Medieval canon law
Medieval canon law is one of the areas of interest at the Centre Droit et Sociétés Religieuses of the Université Paris-XI, Faculté Jean Monnet. This center, too, has its own library. François Jankowiak is responsible for GREGORIUS, an international bibliography for the history of medieval canon law. Even at home you can benefit from their list of works on medieval canon law and medieval religious institutions digitized by Google Books or presented at Gallica. Both for the history of canon law and for modern ecclesiastical law the Institut Catholique de Paris has a special library, the Bibliothèque de la Faculté de Droit Canonique. Here it is appropriate to mention the Deutsches Historisches Institut Paris and the ongoing work for Gallia pontificia, the edition of medieval papal documents in France.
The old libraries and manuscripts
Let’s not forget the old libraries in Paris: the Bibliothèque Mazarine has rich holdings for the Ancien Régime. Among the digitized treasures is one of the mazarinades, the various texts from the turbulent period of the Fronde in which the policies of cardinal Mazarin were often criticized. The illuminated medieval manuscripts of this library and those of the Bibliothèque Sainte-Geneviève can be consulted at the Liber Floridus website. The Bibliothèque Sainte-Geneviève has for the Fonds Général its own digital collection in the Internet Archive. For the Réserve there is a digitization plan for the incunables, and La Nordique, the Scandinavian department, deserves at the very least a mentioning for its 160,000 books. Speaking of manuscripts, the Bibliothèque nationale de France has its own special website for searching manuscripts, which also covers the former Bibliothèque de l’Arsenal. Your research for manuscripts in Paris can be reinforced by the search functions of the Catalogue collectif de France. Calames, the collective manuscript catalogue of French institutions for higher education, searches for manuscripts in eighteen (!) other Parisian libraries.
The French national archives are busy building a third center at Pierrefitte-sur-Seine. The importance of these archival collections is beyond question. The ARCHIM database of the Archives nationales contains a wealth of digitized archival records. A few examples will have to suffice, such as the records of the 1307 interrogation concerning the Templars (J 413, no. 18) and registers of the French royal chancellary during the thirteenth and fourteenth century, a small set of key documents concerning the French Revolution and constitutions from 1791 to 1958. You will soon see that many of the sources mentioned for example in the online database guide to the history of slavery and its abolition are to be found at the Archives nationales. The municipal archives of Paris are certainly as interesting. It is not possible to make a short list of the many judicial archives of this city, including the records of several prisons. Among their digitized sources are the pre-1860 cadastral plans of Paris and annexated comunes.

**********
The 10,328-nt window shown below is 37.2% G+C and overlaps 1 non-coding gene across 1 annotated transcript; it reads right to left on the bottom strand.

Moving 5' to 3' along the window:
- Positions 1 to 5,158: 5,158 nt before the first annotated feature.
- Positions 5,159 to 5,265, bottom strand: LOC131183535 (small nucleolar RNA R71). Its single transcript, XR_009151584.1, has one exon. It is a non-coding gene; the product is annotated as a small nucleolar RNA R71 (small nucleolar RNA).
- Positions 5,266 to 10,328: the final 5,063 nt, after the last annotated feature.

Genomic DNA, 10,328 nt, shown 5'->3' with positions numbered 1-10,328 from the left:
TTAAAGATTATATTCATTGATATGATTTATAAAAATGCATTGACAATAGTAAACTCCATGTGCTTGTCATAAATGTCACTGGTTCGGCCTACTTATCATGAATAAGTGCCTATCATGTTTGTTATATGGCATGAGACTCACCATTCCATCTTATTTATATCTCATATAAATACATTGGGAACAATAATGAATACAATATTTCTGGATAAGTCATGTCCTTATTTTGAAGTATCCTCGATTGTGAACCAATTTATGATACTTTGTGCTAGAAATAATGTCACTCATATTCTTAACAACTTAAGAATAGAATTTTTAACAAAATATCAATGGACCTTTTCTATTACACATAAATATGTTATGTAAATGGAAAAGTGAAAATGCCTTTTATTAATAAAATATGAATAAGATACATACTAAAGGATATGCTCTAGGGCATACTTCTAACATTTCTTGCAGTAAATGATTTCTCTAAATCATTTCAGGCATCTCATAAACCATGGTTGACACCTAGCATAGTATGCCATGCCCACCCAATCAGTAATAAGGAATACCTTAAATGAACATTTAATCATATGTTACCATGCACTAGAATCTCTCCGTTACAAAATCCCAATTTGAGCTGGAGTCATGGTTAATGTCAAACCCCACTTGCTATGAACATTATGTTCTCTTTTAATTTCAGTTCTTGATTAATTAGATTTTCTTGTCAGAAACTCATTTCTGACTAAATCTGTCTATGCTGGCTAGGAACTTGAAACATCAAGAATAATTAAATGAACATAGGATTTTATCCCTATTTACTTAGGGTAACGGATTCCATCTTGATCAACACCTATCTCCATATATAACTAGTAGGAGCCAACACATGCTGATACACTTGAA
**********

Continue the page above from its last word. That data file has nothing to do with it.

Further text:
Other research institutions
Approaching the great institutes for historical research means again posing the question of priority: with which institute should you begin? Fortunately legal history, and more specifically institutional history and the auxiliary historical sciences have been at the heart of the École nationale de Chartes (ENC) since its start in 1821. The ENC has been the model for institutes of its kind in Europe. The ENC, too, has an important library, with its own small digital library. Almost embarrassing is the series of websites with digitized sources: the ELEC presents such things as eight digitized cartularies from the Île-de-France, accounts of the consuls of Montferrand, a bibliography of studies on French diplomatics, a formulary book for notaries from the fifteenth century, the Edict of Nantes and earlier pacification edicts, and charters of the royal abbey of Saint-Denis. The digitized version of Ducange’s Glossarium infimae et medii latinitatis rightfully has its own website. Through the TELMA website you can gain access to actes royaux, the Cartulaire de Nesle, to CartulR, an online repertory of medieval cartularies, to editions of charters dating before 1121 in French collections, enquêtes of the last Capetian kings, and to ordinances concerning the Hôtel du Roi. In 1839 the ENC founded one of France’s oldest historical journals, the Bibliothèque de l’École des Chartes. Old issues of this journal can be consulted online at Persée.